Best in the Wild
The very best place to see red squirrels up close on the Isle of Wight is the hide on Alverstone Mead nature trail. Take hazelnuts with you and place them on the feeding platform and before long, you will hear them scurrying across the roof and then down the sides of the hide. The squirrels come very close to you and they are particularly tame because of the frequent visitors. Please do not feed them Brazil nuts under any circumstances as they are poisonous to squirrels and too many peanuts will thin their bones – find hazelnuts to feed them if you can. There are also hosts of wild birds on the feeders that hang from the trees who will take nuts left out on the hide shelf – on the day we visited there were blue and great tits, hedge and house sparrows, chaffinches and robins. Ducks, pheasants and moorhens were ground feeding around the hide.
Parkhurst Forest also has a dedicated red squirrel trail and walkway from the car park off Parkhurst Road. It’s a ten-minute uphill walk through the trees to the hide, which is marked from the car park. Large squirrel sculptures will show you that you’re on the right track, but the real squirrels are harder to spot.
Centurion Copse on the edge of the RSPB reserve at Brading Marshes has red squirrels amongst its old oaks. You can walk here from Bembridge or across the old sea wall from Brading Station. Behind the Griffin pub in Godshill is a tree-lined walk to Beech Copse which is one of the best places to see red squirrels, and they are also prolific in the ancient Borthwood Copse near Winford and America Woods just outside Shanklin.
Best at the Attractions
Robin Hill must be the best family-style attraction for seeing red squirrels on the Isle of Wight, as they not only have a special hide in the woods but Helen Butler from the Wight Squirrel Project holds a Red Squirrel Safari; walk and talk, every Friday during the summer season at 3.30pm. You will also see red squirrels scampering across the lawns of Osborne House if you keep your eyes peeled – look to the left as you drive in and up in the big trees between the house and the walled garden or in the trees around the Swiss Cottage.
Best on the Farm
The Garlic Farm has loads of red squirrels in the trees above the farm and they breed here too. They will venture down to the area outside the café and you can watch them scampering down the wall and along a rope to pick up food that has been left for them.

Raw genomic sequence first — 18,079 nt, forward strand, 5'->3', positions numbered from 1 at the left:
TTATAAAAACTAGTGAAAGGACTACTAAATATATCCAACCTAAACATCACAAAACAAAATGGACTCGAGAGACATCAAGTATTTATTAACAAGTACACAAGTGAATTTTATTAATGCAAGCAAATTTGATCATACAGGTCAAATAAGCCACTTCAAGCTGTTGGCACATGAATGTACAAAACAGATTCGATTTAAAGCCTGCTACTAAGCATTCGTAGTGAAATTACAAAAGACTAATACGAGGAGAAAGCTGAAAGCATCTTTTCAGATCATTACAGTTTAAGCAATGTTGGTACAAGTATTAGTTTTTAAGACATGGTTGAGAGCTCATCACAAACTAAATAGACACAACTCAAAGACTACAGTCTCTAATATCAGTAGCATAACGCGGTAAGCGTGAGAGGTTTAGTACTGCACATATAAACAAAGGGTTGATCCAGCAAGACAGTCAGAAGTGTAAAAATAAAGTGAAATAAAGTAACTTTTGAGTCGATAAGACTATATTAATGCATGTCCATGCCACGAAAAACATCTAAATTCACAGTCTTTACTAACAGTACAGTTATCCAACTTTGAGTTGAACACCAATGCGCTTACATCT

Best at Tea Gardens
Shanklin Old Village has the largest number of tea gardens with visiting squirrels in one area. Pencil Cottage and The Old Thatch down in the village both boast of their garden visitors and if you take a walk down past the top of Shanklin Chine to Rylstone Gardens the tearooms up there have squirrel feeders and frequent furry visitors – they also have a brightly coloured pitch and putt in the middle of the tea gardens that is quaint and vintage and there are hundreds of planters full of flowers. If you pay to walk down through Shanklin Chine from here, you may see more red squirrels.
Best by the Sea
At Fort Victoria in Yarmouth behind the model railway exhibition is a great place to see squirrels as there is a feeding post that they frequently use. The woods of the country park behind this attraction are also a good place to spot red squirrels.
Best on a Bike
Ride or walk the Freshwater to Yarmouth cycle track along the old railway line, which is wooded for most of its length and red squirrels can be seen in the trees. Similarly, the Cowes-Newport cycle track following the old railway line is also a good place to spot red squirrels on the Island, but if you are on a bike please be aware that they may run across the pathway.